Date Awarded


Document Type


Degree Name

Doctor of Philosophy (Ph.D.)


Computer Science


Xiaodong Zhang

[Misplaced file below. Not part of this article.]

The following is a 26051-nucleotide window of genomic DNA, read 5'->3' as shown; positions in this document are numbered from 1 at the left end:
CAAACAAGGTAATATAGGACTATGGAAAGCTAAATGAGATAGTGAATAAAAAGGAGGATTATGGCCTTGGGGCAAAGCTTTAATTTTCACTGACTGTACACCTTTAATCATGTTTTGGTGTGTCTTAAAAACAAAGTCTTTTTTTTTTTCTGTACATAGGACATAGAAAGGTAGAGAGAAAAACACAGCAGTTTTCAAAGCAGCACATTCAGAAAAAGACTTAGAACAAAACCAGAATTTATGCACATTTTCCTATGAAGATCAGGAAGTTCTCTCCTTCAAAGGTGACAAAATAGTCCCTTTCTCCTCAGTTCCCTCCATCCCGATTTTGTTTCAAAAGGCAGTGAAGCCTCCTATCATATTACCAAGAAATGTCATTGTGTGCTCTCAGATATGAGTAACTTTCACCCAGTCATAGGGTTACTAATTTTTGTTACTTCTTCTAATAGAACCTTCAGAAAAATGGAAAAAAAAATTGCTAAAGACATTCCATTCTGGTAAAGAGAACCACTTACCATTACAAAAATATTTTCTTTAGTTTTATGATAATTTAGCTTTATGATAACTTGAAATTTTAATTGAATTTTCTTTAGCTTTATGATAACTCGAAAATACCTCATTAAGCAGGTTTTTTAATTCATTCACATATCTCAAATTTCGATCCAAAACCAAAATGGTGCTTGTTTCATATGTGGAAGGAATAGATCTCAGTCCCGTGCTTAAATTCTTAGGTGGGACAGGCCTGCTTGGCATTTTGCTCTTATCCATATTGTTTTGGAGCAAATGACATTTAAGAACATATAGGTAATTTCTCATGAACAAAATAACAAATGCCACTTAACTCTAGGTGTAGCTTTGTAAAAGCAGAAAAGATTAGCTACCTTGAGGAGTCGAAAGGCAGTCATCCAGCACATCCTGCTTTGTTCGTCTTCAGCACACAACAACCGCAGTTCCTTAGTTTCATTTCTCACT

The fast performance improvement of computer systems in the last decade comes with the consistent increase on power consumption. In recent years, power dissipation is becoming a design constraint even for high-performance systems. Higher power dissipation means higher packaging and cooling cost, and lower reliability. This Ph.D. dissertation will investigate several memory-related design and optimization issues of general-purpose computer microarchitectures, aiming at reducing the power consumption without sacrificing the performance. The memory system consumes a large percentage of the system's power. In addition, its behavior affects the processor power consumption significantly. In this dissertation, we propose two schemes to address the power-aware architecture issues related to memory: (1) We develop and evaluate low-power techniques for high-associativity caches. By dynamically applying different access modes for cache hits and misses, our proposed cache structure can achieve nearly lowest power consumption with minimal performance penalty. (2) We propose and evaluate look-ahead architectural adaptation techniques to reduce power consumption in processor pipelines based on the memory access information. The scheme can significantly reduce the power consumption of memory-intensive applications. Combined with other adaptation techniques, our schemes can effectively reduce the power consumption for both computer- and memory-intensive applications. The significance, potential impacts, and contributions of this dissertation are: (1) Academia and industry R & D has solely targeted the objective of high performance in both hardware and software designs since the beginning stage of building computer systems. However, the pursuit of high performance without considering energy consumption will inevitably lead to increased power dissipation and thus will eventually limit the development and progress of increasingly demanded mobile, portable, and high-performance computing systems. (2) Since our proposed method adaptively combines the merits of existing low-power cache designs, it approaches the optimum in terms of both retaining performance and saving energy. This low power solution for highly associative caches can be easily deployed with a low cost. (3) Using "a cache miss", a common program execution event, as a triggering signal to slow down the processor issue rate, our scheme can effectively reduce processor power consumption. This design can be easily and practically deployed in many processor architectures with a low cost.



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